A Menu of Must-Try Dishes in Hanoi, Vietnam

Street food vendor and patrons in Hanoi, Vietnam
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The food scene in Hanoi, Vietnam is one of the capital city's highlights; you'd be easily forgiven if you skip all the must-see sights in Hanoi in favor of hunkering down at any number of streetside stalls in the Old Quarter, eating your way through these northern Vietnamese favorites.

As with beer, a certain regionalism prevails with Hanoi and food - the pho noodle dish is prepared differently between North and South, and the bowl of pho you get in the capital will be very different from that bowl you quaffed a few days back in Saigon. The dishes listed here are particularly Northern in character: it's commonly agreed that the best of each type can only be eaten north of the 17th Parallel, Hanoi in particular.

01 of 04

Pho Bac - the Original Pho, Invented in Hanoi

Bowl of Hanoi pho in mid-bite
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It seems so simple and unadorned, but this hearty noodle dish has leapfrogged other more elaborate Vietnamese foods to the top of everybody's must-eat list.

Pho is served everywhere in Hanoi, at all times of the day, mainly because it's so easy to make: all you need are rice noodles ("pho" actually refers to the type of noodle used; another noodle dish, "bun", is named after a type of rice vermicelli noodle), herbs, vegetables, and a choice of beef or chicken, all scalded in a meaty broth. It's cheap, too - a good hearty bowl should cost about $1-$2.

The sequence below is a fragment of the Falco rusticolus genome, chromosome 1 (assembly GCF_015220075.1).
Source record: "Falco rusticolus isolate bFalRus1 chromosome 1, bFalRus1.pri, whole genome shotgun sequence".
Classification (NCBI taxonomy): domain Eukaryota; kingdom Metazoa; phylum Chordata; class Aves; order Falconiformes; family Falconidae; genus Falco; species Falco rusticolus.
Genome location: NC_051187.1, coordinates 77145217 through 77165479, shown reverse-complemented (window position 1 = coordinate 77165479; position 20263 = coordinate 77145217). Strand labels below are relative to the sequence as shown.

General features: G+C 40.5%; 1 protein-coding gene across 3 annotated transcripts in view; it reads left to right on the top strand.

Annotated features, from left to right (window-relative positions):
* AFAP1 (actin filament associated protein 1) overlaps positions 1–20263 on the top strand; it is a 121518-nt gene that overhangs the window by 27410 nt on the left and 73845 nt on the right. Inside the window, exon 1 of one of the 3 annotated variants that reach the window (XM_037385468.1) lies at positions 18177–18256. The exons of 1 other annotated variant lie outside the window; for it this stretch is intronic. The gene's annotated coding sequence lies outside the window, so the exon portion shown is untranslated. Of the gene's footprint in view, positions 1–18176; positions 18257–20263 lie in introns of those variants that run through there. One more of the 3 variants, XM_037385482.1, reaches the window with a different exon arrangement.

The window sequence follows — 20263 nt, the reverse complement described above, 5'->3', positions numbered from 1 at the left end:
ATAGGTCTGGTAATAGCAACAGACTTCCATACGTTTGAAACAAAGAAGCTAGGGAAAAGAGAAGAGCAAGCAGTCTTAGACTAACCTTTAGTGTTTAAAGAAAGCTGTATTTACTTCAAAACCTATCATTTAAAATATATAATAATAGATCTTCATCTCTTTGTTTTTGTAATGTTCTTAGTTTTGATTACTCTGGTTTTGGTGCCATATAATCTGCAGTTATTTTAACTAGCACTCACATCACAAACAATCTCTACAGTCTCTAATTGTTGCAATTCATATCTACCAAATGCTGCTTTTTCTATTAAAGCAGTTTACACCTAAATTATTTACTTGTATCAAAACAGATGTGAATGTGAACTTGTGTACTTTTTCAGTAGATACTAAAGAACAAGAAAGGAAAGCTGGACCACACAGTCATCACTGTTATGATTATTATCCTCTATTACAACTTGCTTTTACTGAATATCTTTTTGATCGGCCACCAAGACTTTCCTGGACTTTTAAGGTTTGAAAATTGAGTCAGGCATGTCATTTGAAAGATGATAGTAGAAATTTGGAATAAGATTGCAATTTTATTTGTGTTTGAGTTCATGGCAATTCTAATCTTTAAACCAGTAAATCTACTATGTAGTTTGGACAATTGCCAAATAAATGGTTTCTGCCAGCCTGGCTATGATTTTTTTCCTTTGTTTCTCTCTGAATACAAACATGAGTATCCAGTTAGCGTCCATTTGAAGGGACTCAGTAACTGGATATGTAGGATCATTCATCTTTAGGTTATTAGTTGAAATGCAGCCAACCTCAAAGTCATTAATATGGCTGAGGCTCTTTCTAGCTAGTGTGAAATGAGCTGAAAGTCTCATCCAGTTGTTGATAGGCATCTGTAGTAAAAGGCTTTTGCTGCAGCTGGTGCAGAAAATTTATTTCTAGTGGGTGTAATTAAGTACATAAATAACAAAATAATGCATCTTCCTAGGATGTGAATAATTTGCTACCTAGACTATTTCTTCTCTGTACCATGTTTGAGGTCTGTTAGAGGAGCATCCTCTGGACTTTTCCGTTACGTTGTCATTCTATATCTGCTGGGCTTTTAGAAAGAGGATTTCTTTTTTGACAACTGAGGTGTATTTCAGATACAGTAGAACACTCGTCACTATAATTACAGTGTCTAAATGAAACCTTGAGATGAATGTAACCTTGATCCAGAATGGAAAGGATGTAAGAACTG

The pho served in Hanoi answers to regional tastes and prejudices; after all, Hanoians proudly claim that pho was invented in the North. The serving style, for starters, is different: in the South, pho is served with the vegetables on the side, while in Hanoi and the North, the vegetables are already incorporated into the dish. This is the essence of pho bac, or pho from the north: pho made with unsweetened stock, the soup's aroma redolent with star anise and other more delicate spices.

"Pho bac has an intense and delicate flavor that is entirely different from pho nam, which is pho of the south," writes entrepreneur and blogger Cuong Huynh. "The focus of pho bac is on the taste of its clear and simple broth." Northern pho, Huynh explains, is marked by simplicity and subtle layers of flavor: Northerners look askance at the garnishes favored by outsiders.

"Even today, northern Vietnamese and pho purists consider pho bac the true pho," Huynh writes. "It is not uncommon to find a person from northern Vietnam or a pho purist to turn away from lavish preparations of pho nam or from pho that is not made from beef stock."

Ready to order? Keep this in mind: beef pho is pho bo; chicken pho is pho ga; vegetarian pho is pho chay. And it's pronounced fuh, not fow. Visit any of the following restaurants for high-quality pho:

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02 of 04

Bun Cha - Grilled Meatballs Make All the Difference

Bun Cha as served at the Old Quarter, Hanoi, Vietnam.
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First, let's deconstruct the name: "bun" refers to a thin, vermicelli rice noodle; the "cha" refers to the grilled pork meatballs that form the meaty component of the dish. When serving bun cha, the noodles, vegetables, nuoc cham (dipping sauce) and pork are served in separate plates or bowls, allowing each guest to pick and mix according to their personal taste. Cha gio (fried spring rolls) are an optional, but much-ordered, bun cha sidekick.